As so often happens in philosophy, both schools of thought are absolutely right, and absolutely wrong. In recent decades we have seen the virtual collapse of the Great Man theory in university teaching. In an era when the study of critical theory is so prized, how can such an old-fashioned notion of biographical ‘Great Man’ history survive in an age of Marxist history, deconstructive history, sociological history, feminist history, - all of which share a similar intention of overthrowing the top-down, Great Man theory and all of its forgetfulness of those who suffered underneath the great men.
I don’t think many historians of a generation ago would have predicted that the Great Man theory would come back with such force into today’s discourse. But even if the Great Man theory isn’t true (and it isn’t…), it’s apparent that people need the theory of ‘Great Men’ in order to make sense of today’s world. Without it, history is a dry series of micro-speculations that is far too speculative to make an over-arching narrative. Therefore, the study of history becomes an ass-backwards proposition. The paradox of history is that to properly ascertain how history happened, we need scientific reconstruction, not a narrative recreation. But if events are reconstructed with all the precision of science, history becomes a nearly useless exercise. There are far too many historical events to exhaustively analyze them all with the precision of science and data entry. If such a project were attempted, there would be no point to history. Very little could be learned from it because it would only be a dry series of speculations that has very little bearing on people’s understanding of the world. What matters in history is not the detail but the sweep. It is the narrative of history that matters, and a proper understanding history’s narrative will always involve an artfully approximate guesswork, not any precise science.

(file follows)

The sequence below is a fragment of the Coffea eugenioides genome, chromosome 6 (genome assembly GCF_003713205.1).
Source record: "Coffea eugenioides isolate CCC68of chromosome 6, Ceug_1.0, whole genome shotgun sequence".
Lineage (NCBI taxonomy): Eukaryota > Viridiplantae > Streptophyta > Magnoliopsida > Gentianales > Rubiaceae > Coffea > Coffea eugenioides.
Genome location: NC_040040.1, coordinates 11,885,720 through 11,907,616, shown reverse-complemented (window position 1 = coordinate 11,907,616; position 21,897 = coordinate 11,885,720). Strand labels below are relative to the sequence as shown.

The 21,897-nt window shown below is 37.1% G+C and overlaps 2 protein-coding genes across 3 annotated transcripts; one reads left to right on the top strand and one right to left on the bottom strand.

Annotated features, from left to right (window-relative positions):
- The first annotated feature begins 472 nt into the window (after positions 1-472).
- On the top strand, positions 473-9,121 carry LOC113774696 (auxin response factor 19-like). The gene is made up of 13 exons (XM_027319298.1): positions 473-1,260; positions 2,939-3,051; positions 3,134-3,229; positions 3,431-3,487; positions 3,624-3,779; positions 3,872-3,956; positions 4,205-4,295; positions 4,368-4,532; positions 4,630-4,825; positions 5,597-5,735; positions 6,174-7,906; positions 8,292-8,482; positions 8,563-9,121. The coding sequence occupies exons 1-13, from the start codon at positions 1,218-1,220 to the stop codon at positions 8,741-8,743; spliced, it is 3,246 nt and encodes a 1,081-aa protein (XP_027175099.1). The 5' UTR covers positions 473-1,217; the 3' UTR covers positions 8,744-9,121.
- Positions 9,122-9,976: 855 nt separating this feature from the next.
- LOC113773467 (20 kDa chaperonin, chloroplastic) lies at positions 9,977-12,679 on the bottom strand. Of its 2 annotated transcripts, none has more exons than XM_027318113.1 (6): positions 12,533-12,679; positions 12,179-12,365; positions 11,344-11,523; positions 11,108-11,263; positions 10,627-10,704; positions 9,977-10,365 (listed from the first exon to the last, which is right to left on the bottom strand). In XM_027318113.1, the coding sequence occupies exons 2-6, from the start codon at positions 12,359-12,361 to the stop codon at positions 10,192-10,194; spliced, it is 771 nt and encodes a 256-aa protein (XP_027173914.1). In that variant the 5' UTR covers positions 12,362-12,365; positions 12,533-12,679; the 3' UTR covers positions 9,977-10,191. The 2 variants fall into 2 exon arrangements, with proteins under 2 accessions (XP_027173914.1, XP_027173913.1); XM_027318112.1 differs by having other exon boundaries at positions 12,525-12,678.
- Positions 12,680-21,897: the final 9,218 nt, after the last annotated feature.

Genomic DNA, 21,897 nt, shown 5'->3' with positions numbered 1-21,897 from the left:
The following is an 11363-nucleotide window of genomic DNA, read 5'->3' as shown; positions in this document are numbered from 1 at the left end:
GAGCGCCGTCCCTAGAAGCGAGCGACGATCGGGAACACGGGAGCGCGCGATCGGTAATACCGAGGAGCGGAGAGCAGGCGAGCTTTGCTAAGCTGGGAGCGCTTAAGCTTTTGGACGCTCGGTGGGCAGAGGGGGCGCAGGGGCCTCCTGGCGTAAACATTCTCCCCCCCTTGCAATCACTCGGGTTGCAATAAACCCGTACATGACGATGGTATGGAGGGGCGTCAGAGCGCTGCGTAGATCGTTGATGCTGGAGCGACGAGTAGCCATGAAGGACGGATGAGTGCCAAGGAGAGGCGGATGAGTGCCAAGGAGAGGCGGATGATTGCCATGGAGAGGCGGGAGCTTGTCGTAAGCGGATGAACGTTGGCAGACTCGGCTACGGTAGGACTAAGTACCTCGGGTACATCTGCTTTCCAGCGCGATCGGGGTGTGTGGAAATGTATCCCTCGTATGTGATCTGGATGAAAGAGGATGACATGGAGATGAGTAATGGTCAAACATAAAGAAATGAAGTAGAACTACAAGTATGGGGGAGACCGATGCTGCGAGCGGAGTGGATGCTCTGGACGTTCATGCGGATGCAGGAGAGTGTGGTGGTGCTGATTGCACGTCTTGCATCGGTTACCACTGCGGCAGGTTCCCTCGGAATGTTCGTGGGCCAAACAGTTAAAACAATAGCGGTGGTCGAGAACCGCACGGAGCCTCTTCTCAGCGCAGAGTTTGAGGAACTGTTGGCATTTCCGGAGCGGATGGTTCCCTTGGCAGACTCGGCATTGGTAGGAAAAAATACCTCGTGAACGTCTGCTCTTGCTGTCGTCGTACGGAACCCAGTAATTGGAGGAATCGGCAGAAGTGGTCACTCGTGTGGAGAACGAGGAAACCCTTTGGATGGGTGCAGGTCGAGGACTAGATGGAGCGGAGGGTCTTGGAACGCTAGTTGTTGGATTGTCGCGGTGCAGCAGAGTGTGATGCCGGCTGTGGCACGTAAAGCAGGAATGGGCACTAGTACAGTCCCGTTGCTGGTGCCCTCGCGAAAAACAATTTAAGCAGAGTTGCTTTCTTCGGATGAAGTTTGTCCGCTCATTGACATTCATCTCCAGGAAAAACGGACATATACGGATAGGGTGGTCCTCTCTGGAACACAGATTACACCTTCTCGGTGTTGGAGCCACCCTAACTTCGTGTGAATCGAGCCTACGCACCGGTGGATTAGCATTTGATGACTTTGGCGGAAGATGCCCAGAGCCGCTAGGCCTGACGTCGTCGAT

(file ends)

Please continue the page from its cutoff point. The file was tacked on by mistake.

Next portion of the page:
Even if we’re mindful not to, we all assign superhuman qualities to the ‘titans’ of history, qualities that have very little to do with who these people really were, what they did, and how the world made their accomplishments possible. We can’t help it. History is too large to be understood. Therefore, there is an overwhelming temptation among thinking people to ascribe all the history which we experience in our own time as paling in comparison to the accomplishments of past heroes and villains.
The example given this morning was, of course, Barack Obama, and how his refusal to use the bully pulpit for great achievements makes him pale in comparison to an historical figure like Franklin Roosevelt – who allegedly never stopped using his position as the leader of the free world to advocate for good. Never mind that Roosevelt placed 200,000 Japanese-Americans into internment camps rather than using the bully pulpit to stand up for their rights, never mind that Roosevelt refused to bomb the railroad tracks to German death camps rather than confront those who would accuse him of being controlled by a Jewish cabal; never mind that Roosevelt would never have ordered America to enter World War II without the bombing of Pearl Harbor, never mind that Roosevelt gave into to conservative clamoring to balance the budget and thus prolonged the Great Depression by four years; never mind that he thought he could make Stalin relinquish control of Eastern Europe and what would eventually become the Soviet Bloc…